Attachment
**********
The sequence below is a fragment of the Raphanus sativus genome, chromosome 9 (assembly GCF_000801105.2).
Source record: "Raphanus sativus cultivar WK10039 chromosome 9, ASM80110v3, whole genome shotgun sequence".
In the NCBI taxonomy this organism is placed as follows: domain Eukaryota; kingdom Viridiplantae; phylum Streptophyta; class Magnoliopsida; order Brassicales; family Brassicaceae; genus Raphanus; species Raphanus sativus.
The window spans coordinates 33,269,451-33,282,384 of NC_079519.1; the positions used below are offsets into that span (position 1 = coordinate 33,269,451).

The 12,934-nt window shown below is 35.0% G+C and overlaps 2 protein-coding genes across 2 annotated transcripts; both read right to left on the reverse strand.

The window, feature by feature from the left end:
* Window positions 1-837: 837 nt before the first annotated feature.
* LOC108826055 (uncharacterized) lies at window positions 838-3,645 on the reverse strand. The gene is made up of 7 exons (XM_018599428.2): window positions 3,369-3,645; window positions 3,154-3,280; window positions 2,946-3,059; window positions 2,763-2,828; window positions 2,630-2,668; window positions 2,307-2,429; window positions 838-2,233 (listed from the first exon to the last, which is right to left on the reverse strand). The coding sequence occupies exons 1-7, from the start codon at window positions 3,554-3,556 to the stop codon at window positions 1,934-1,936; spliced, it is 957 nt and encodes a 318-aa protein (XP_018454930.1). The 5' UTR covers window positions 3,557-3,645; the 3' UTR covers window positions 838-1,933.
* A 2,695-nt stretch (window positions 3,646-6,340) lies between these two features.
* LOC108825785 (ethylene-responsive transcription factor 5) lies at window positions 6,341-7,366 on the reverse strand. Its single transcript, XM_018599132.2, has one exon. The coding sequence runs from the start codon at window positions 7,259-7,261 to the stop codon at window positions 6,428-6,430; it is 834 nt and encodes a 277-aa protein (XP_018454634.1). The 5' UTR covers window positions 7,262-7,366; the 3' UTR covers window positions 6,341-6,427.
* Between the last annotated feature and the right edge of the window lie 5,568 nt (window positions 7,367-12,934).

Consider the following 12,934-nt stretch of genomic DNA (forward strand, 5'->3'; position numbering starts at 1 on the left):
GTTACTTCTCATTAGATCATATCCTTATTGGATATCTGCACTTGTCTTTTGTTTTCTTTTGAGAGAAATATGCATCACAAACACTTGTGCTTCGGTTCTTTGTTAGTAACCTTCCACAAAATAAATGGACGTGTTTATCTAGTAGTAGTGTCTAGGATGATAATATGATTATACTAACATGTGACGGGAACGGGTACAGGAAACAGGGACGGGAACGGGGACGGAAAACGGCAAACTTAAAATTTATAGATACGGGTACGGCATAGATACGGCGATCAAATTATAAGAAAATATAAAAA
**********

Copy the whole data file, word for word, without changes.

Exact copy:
The sequence below is a fragment of the Raphanus sativus genome, chromosome 9 (assembly GCF_000801105.2).
Source record: "Raphanus sativus cultivar WK10039 chromosome 9, ASM80110v3, whole genome shotgun sequence".
In the NCBI taxonomy this organism is placed as follows: domain Eukaryota; kingdom Viridiplantae; phylum Streptophyta; class Magnoliopsida; order Brassicales; family Brassicaceae; genus Raphanus; species Raphanus sativus.
The window spans coordinates 33,269,451-33,282,384 of NC_079519.1; the positions used below are offsets into that span (position 1 = coordinate 33,269,451).

The 12,934-nt window shown below is 35.0% G+C and overlaps 2 protein-coding genes across 2 annotated transcripts; both read right to left on the reverse strand.

The window, feature by feature from the left end:
* Window positions 1-837: 837 nt before the first annotated feature.
* LOC108826055 (uncharacterized) lies at window positions 838-3,645 on the reverse strand. The gene is made up of 7 exons (XM_018599428.2): window positions 3,369-3,645; window positions 3,154-3,280; window positions 2,946-3,059; window positions 2,763-2,828; window positions 2,630-2,668; window positions 2,307-2,429; window positions 838-2,233 (listed from the first exon to the last, which is right to left on the reverse strand). The coding sequence occupies exons 1-7, from the start codon at window positions 3,554-3,556 to the stop codon at window positions 1,934-1,936; spliced, it is 957 nt and encodes a 318-aa protein (XP_018454930.1). The 5' UTR covers window positions 3,557-3,645; the 3' UTR covers window positions 838-1,933.
* A 2,695-nt stretch (window positions 3,646-6,340) lies between these two features.
* LOC108825785 (ethylene-responsive transcription factor 5) lies at window positions 6,341-7,366 on the reverse strand. Its single transcript, XM_018599132.2, has one exon. The coding sequence runs from the start codon at window positions 7,259-7,261 to the stop codon at window positions 6,428-6,430; it is 834 nt and encodes a 277-aa protein (XP_018454634.1). The 5' UTR covers window positions 7,262-7,366; the 3' UTR covers window positions 6,341-6,427.
* Between the last annotated feature and the right edge of the window lie 5,568 nt (window positions 7,367-12,934).

Consider the following 12,934-nt stretch of genomic DNA (forward strand, 5'->3'; position numbering starts at 1 on the left):
GTTACTTCTCATTAGATCATATCCTTATTGGATATCTGCACTTGTCTTTTGTTTTCTTTTGAGAGAAATATGCATCACAAACACTTGTGCTTCGGTTCTTTGTTAGTAACCTTCCACAAAATAAATGGACGTGTTTATCTAGTAGTAGTGTCTAGGATGATAATATGATTATACTAACATGTGACGGGAACGGGTACAGGAAACAGGGACGGGAACGGGGACGGAAAACGGCAAACTTAAAATTTATAGATACGGGTACGGCATAGATACGGCGATCAAATTATAAGAAAATATAAAAA